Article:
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I need to code 2 functions in Haskell but with 2 differents methods each (high-filter and recursion).

I have 2 tuples to do this:

Material is (Model, Price, Accesories) :: (String, Int, [(String, Int)])

Accesory is (Name, Price) :: (String, Int)

  • The first function totalPrice receives the Material tuple and has to return the total price (Material price + Accesories price)


    Main> totalPrice ("Table",150,[("Chair",100),("Chair",5)])

    Returns: totalPrice = 255

    I already made it with recursion:

    totalPrice (_,x,l) = x + sum l
    sum [] = 0
    sum (t:ts) = snd t + sum ts

    but I don't know how to do it with high-filter functions.

  • The second function expensiveMaterialsPrice receives a list of Materials and has to return only the sum of the total prices of the expensive materials. A

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closed as too broad by hugomg, Qantas 94 Heavy, EdChum, Aniket Kulkarni, Andro Selva Apr 2 '14 at 9:23

There are either too many possible answers, or good answers would be too long for this format. Please add details to narrow the answer set or to isolate an issue that can be answered in a few paragraphs. If this question can be reworded to fit the rules in the help center, please edit the question.

2 Answers 2

up vote 3 down vote accepted

You don't need a filter for totalPrice at all, I think you're looking for the term "higher order function". Instead, you just need a function to access the price of an accessory:

accessoryPrice :: (String, Int) -> Int
accessoryPrice (_, price) = price

Then you can easily transform a list of accessories into a list of prices:

accessoryPrices :: [(String, Int)] -> [Int]
accessoryPrices accessories = map accessoryPrice accessories

Now you can use sum on the output of this to get the total accessory price

totalAccessoryPrice :: [(String, Int)] -> Int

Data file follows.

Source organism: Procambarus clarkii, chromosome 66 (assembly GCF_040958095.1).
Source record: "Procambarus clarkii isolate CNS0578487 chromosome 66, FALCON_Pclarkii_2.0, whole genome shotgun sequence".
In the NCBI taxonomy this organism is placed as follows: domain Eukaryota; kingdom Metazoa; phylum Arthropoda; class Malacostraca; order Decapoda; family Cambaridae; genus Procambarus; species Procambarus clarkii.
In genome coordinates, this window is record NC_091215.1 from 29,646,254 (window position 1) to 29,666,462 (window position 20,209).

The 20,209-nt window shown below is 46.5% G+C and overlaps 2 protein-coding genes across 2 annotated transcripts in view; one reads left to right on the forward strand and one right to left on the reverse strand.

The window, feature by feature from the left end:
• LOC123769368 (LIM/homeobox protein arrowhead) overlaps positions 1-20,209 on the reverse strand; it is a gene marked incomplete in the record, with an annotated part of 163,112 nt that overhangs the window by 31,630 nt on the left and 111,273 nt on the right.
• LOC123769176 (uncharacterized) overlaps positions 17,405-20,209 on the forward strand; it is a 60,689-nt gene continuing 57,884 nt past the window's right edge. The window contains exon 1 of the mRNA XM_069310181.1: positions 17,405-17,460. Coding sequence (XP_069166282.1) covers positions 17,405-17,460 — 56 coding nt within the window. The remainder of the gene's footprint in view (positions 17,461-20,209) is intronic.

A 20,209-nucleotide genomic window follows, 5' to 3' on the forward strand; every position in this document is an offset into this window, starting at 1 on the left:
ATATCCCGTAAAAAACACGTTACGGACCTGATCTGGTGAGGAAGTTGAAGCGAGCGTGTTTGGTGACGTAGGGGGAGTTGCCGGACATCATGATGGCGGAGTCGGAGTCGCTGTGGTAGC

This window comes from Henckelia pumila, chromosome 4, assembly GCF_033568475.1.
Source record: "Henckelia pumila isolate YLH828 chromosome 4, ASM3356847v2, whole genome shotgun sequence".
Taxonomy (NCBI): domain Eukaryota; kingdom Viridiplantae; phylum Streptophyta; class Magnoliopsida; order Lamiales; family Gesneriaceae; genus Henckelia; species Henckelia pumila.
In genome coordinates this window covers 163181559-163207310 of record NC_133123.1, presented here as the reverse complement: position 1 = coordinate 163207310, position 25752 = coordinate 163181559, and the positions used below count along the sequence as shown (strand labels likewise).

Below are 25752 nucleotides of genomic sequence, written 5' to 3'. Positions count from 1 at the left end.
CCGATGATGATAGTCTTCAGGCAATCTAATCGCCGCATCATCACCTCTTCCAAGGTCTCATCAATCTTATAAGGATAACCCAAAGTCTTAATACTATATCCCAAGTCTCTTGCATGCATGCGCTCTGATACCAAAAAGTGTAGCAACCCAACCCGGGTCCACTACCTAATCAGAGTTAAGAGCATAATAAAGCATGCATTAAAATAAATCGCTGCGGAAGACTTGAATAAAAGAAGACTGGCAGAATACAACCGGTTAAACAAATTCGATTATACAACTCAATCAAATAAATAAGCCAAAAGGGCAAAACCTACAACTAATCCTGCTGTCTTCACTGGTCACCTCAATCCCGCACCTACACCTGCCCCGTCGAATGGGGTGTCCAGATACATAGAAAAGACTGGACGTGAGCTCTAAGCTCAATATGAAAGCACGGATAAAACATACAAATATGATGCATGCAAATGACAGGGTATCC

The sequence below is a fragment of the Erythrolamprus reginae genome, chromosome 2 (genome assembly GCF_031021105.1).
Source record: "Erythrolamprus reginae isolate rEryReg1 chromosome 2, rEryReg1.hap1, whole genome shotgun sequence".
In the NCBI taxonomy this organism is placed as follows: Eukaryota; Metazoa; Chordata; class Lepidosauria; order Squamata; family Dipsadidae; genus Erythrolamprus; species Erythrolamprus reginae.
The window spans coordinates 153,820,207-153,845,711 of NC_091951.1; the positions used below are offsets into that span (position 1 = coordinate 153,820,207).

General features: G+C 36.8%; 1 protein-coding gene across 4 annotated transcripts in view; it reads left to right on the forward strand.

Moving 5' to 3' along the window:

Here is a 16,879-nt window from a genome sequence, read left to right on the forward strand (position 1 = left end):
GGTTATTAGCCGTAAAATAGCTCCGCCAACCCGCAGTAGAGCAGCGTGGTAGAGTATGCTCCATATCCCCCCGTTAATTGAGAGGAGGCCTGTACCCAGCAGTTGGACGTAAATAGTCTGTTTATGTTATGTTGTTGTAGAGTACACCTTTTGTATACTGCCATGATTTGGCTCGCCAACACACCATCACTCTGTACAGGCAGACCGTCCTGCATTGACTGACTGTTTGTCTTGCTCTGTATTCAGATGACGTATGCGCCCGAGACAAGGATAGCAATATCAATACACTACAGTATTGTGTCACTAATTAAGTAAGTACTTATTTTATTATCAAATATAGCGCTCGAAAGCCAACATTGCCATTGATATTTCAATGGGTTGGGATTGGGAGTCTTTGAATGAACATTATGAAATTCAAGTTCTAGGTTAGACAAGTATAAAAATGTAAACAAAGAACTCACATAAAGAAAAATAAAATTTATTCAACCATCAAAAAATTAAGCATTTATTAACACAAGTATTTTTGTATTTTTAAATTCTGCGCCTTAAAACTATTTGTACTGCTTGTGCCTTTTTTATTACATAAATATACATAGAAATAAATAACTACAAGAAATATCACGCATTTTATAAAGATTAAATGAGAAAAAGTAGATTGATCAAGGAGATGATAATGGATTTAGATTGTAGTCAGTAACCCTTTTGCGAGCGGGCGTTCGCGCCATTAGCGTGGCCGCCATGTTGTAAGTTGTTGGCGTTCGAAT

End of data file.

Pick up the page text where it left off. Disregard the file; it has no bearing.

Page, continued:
totalAccessoryPrice accessories = sum $ accessoryPrices accessories

And I'll leave it to you to integrate this into your current code =)

Fun fact, accessoryPrice is just a more specific form of snd, and you could instead write this code in the much shorter form

totalAccessoryPrice = sum . map snd

But this is far less clear as to your intentions. I would highly recommend using the more verbose form for now, it helps to break the problem into discrete steps to solve instead of trying to tackle the entire solution at once.

For the expensiveMaterialsPrice, you will want to use a filter. In this case, you should make a function isExpensive :: (String, Int, [(String, Int)]) -> Bool to indicate if a material is expensive or not:

isExpensive :: (String, Int, [(String, Int)]) -> Bool
isExpensive material = totalPrice material > 1500

Then you can use isExpensive as the predicate (the first argument) to filter.

Something that might help would be to create some type aliases:

type Name = String
type Price = Int
type Accessory = (Name, Price)
type Material = (Name, Price, [Accessory])

accessoryPrice :: Accessory -> Price
-- same definition

accessoryPrices :: [Accessory] -> [Price]
-- same definition

totalAccessoryPrice :: [Accessory] -> Price
-- same definition

totalPrice :: Material -> Price
-- your definition here

isExpensive :: Material -> Bool
-- same definition

It doesn't change the meaning of your code at all, aliases are interchangeable (i.e. Price and Int are the same type, just with different names), but it does reduce typing and makes your intentions very clear.

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For function expensiveMaterialsPrice using recursion, can I do something like > expensiveMaterialsPrice materials | isExpensive material == True = totalPrice material + expensiveMaterialsPrice materials Got stuck here now, thanks for all the help. –  warty Apr 2 '14 at 12:08
If you want to use explicit recursion instead of filter, you have to specify both cases, i.e. if it is expensive or if it isn't. Using an if-statement (because it's easier to format in a comment, same result as using guards): expensiveMaterialsPrice [] = 0; expensiveMaterialsPrice (m:ms) = if isExpensive m then totalPrice m + expensiveMaterialsPrice ms else expensiveMaterialsPrice. You have to give the base case of when your list of materials is empty (the price is 0), and then you can use pattern matching to pull the first element off the list with (m:ms). –  bheklilr Apr 2 '14 at 13:15
If you instead wanted to use filter, it'd be much shorter: expensiveMaterialsPrice materials = sum $ map totalPrice $ filter isExpensive materials, and only one line. You can even write it in the "point free" form (google it, there are good explanations out there) expensiveMaterialsPrice = sum . map totalPrice . filter isExpensive. –  bheklilr Apr 2 '14 at 13:17

totalPrice implemented by using higher-order function:

totalPrice (_,x,l) = x + (sum $ map snd l)

and expensiveMaterialsPrice

expensiveMaterialsPrice ms = sum $ map totalPrice $ filter isExpensive ms
    where isExpensive m = totalPrice m > 1500
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x + sum $ map snd l won't work, you'll get a compile error because of the $. –  bheklilr Apr 2 '14 at 2:54

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